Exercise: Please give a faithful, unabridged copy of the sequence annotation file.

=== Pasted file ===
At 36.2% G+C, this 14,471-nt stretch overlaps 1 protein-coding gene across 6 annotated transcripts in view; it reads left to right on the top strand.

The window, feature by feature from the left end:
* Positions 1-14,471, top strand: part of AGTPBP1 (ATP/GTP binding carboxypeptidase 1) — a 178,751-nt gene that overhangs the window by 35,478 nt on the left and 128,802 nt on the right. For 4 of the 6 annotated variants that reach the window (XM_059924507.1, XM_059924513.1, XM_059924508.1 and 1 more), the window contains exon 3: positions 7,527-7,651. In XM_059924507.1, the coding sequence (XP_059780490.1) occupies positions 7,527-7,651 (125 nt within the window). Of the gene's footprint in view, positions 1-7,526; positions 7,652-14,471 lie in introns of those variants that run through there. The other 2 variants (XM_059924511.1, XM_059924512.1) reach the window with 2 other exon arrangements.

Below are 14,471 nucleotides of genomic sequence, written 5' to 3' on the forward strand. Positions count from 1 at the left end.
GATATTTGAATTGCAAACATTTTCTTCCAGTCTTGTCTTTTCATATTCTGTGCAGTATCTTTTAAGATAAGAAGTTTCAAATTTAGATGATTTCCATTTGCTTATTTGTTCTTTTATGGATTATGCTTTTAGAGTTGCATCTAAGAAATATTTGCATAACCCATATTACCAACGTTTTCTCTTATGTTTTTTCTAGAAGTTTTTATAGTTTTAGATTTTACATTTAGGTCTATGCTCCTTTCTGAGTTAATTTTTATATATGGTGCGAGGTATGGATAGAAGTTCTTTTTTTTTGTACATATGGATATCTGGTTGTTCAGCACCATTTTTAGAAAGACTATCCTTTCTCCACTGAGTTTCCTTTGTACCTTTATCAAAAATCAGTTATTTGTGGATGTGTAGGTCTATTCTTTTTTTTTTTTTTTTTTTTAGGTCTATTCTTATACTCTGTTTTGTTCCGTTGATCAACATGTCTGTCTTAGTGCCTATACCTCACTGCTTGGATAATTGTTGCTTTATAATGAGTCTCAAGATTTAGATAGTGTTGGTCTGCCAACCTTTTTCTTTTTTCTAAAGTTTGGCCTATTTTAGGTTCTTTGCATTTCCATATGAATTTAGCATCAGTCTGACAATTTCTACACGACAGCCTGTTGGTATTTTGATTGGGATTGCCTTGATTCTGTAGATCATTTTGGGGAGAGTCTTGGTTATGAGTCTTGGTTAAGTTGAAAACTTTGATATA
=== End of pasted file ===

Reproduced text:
At 36.2% G+C, this 14,471-nt stretch overlaps 1 protein-coding gene across 6 annotated transcripts in view; it reads left to right on the top strand.

The window, feature by feature from the left end:
* Positions 1-14,471, top strand: part of AGTPBP1 (ATP/GTP binding carboxypeptidase 1) — a 178,751-nt gene that overhangs the window by 35,478 nt on the left and 128,802 nt on the right. For 4 of the 6 annotated variants that reach the window (XM_059924507.1, XM_059924513.1, XM_059924508.1 and 1 more), the window contains exon 3: positions 7,527-7,651. In XM_059924507.1, the coding sequence (XP_059780490.1) occupies positions 7,527-7,651 (125 nt within the window). Of the gene's footprint in view, positions 1-7,526; positions 7,652-14,471 lie in introns of those variants that run through there. The other 2 variants (XM_059924511.1, XM_059924512.1) reach the window with 2 other exon arrangements.

Below are 14,471 nucleotides of genomic sequence, written 5' to 3' on the forward strand. Positions count from 1 at the left end.
GATATTTGAATTGCAAACATTTTCTTCCAGTCTTGTCTTTTCATATTCTGTGCAGTATCTTTTAAGATAAGAAGTTTCAAATTTAGATGATTTCCATTTGCTTATTTGTTCTTTTATGGATTATGCTTTTAGAGTTGCATCTAAGAAATATTTGCATAACCCATATTACCAACGTTTTCTCTTATGTTTTTTCTAGAAGTTTTTATAGTTTTAGATTTTACATTTAGGTCTATGCTCCTTTCTGAGTTAATTTTTATATATGGTGCGAGGTATGGATAGAAGTTCTTTTTTTTTGTACATATGGATATCTGGTTGTTCAGCACCATTTTTAGAAAGACTATCCTTTCTCCACTGAGTTTCCTTTGTACCTTTATCAAAAATCAGTTATTTGTGGATGTGTAGGTCTATTCTTTTTTTTTTTTTTTTTTTTAGGTCTATTCTTATACTCTGTTTTGTTCCGTTGATCAACATGTCTGTCTTAGTGCCTATACCTCACTGCTTGGATAATTGTTGCTTTATAATGAGTCTCAAGATTTAGATAGTGTTGGTCTGCCAACCTTTTTCTTTTTTCTAAAGTTTGGCCTATTTTAGGTTCTTTGCATTTCCATATGAATTTAGCATCAGTCTGACAATTTCTACACGACAGCCTGTTGGTATTTTGATTGGGATTGCCTTGATTCTGTAGATCATTTTGGGGAGAGTCTTGGTTATGAGTCTTGGTTAAGTTGAAAACTTTGATATA